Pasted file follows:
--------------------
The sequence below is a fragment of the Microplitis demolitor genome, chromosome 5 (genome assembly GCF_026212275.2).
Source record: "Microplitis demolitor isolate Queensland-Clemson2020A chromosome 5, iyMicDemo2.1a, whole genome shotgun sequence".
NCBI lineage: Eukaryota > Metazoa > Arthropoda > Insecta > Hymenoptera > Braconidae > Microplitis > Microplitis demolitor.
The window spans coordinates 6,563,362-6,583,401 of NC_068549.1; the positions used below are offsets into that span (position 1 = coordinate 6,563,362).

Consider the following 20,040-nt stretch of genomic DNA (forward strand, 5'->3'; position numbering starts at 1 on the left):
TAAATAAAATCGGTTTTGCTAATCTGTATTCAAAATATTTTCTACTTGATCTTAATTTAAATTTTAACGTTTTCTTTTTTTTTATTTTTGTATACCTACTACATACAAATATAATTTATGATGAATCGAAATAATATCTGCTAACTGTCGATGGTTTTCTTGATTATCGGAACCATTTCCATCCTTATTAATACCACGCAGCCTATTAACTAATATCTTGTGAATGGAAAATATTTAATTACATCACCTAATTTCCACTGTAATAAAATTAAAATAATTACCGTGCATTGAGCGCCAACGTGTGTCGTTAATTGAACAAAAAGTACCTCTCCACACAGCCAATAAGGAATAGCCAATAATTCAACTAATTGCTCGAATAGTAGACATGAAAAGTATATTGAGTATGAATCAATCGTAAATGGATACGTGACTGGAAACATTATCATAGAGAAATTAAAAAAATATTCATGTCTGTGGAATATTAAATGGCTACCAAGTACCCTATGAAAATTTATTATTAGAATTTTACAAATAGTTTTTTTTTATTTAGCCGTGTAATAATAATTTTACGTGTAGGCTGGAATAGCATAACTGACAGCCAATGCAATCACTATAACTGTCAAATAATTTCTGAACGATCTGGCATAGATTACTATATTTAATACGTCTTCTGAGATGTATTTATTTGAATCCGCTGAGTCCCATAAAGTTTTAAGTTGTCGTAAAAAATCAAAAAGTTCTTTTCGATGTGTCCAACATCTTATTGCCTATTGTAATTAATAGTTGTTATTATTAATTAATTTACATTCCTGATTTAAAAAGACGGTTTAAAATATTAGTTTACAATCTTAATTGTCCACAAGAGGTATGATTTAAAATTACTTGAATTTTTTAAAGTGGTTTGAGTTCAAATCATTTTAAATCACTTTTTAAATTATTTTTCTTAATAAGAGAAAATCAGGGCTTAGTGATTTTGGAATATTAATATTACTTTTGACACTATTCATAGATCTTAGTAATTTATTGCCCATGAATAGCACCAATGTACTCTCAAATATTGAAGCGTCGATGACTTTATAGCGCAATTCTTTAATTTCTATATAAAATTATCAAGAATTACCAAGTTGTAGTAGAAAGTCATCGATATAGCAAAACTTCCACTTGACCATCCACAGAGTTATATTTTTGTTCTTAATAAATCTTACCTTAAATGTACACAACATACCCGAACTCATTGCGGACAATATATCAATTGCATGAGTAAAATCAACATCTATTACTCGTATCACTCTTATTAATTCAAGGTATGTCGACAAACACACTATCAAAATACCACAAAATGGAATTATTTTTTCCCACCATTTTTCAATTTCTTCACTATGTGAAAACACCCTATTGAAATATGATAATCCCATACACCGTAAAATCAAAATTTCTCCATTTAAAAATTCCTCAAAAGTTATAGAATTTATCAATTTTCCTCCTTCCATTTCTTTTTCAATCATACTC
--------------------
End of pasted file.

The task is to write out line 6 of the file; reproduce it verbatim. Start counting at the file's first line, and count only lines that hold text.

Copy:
TAAATAAAATCGGTTTTGCTAATCTGTATTCAAAATATTTTCTACTTGATCTTAATTTAAATTTTAACGTTTTCTTTTTTTTTATTTTTGTATACCTACTACATACAAATATAATTTATGATGAATCGAAATAATATCTGCTAACTGTCGATGGTTTTCTTGATTATCGGAACCATTTCCATCCTTATTAATACCACGCAGCCTATTAACTAATATCTTGTGAATGGAAAATATTTAATTACATCACCTAATTTCCACTGTAATAAAATTAAAATAATTACCGTGCATTGAGCGCCAACGTGTGTCGTTAATTGAACAAAAAGTACCTCTCCACACAGCCAATAAGGAATAGCCAATAATTCAACTAATTGCTCGAATAGTAGACATGAAAAGTATATTGAGTATGAATCAATCGTAAATGGATACGTGACTGGAAACATTATCATAGAGAAATTAAAAAAATATTCATGTCTGTGGAATATTAAATGGCTACCAAGTACCCTATGAAAATTTATTATTAGAATTTTACAAATAGTTTTTTTTTATTTAGCCGTGTAATAATAATTTTACGTGTAGGCTGGAATAGCATAACTGACAGCCAATGCAATCACTATAACTGTCAAATAATTTCTGAACGATCTGGCATAGATTACTATATTTAATACGTCTTCTGAGATGTATTTATTTGAATCCGCTGAGTCCCATAAAGTTTTAAGTTGTCGTAAAAAATCAAAAAGTTCTTTTCGATGTGTCCAACATCTTATTGCCTATTGTAATTAATAGTTGTTATTATTAATTAATTTACATTCCTGATTTAAAAAGACGGTTTAAAATATTAGTTTACAATCTTAATTGTCCACAAGAGGTATGATTTAAAATTACTTGAATTTTTTAAAGTGGTTTGAGTTCAAATCATTTTAAATCACTTTTTAAATTATTTTTCTTAATAAGAGAAAATCAGGGCTTAGTGATTTTGGAATATTAATATTACTTTTGACACTATTCATAGATCTTAGTAATTTATTGCCCATGAATAGCACCAATGTACTCTCAAATATTGAAGCGTCGATGACTTTATAGCGCAATTCTTTAATTTCTATATAAAATTATCAAGAATTACCAAGTTGTAGTAGAAAGTCATCGATATAGCAAAACTTCCACTTGACCATCCACAGAGTTATATTTTTGTTCTTAATAAATCTTACCTTAAATGTACACAACATACCCGAACTCATTGCGGACAATATATCAATTGCATGAGTAAAATCAACATCTATTACTCGTATCACTCTTATTAATTCAAGGTATGTCGACAAACACACTATCAAAATACCACAAAATGGAATTATTTTTTCCCACCATTTTTCAATTTCTTCACTATGTGAAAACACCCTATTGAAATATGATAATCCCATACACCGTAAAATCAAAATTTCTCCATTTAAAAATTCCTCAAAAGTTATAGAATTTATCAATTTTCCTCCTTCCATTTCTTTTTCAATCATACTC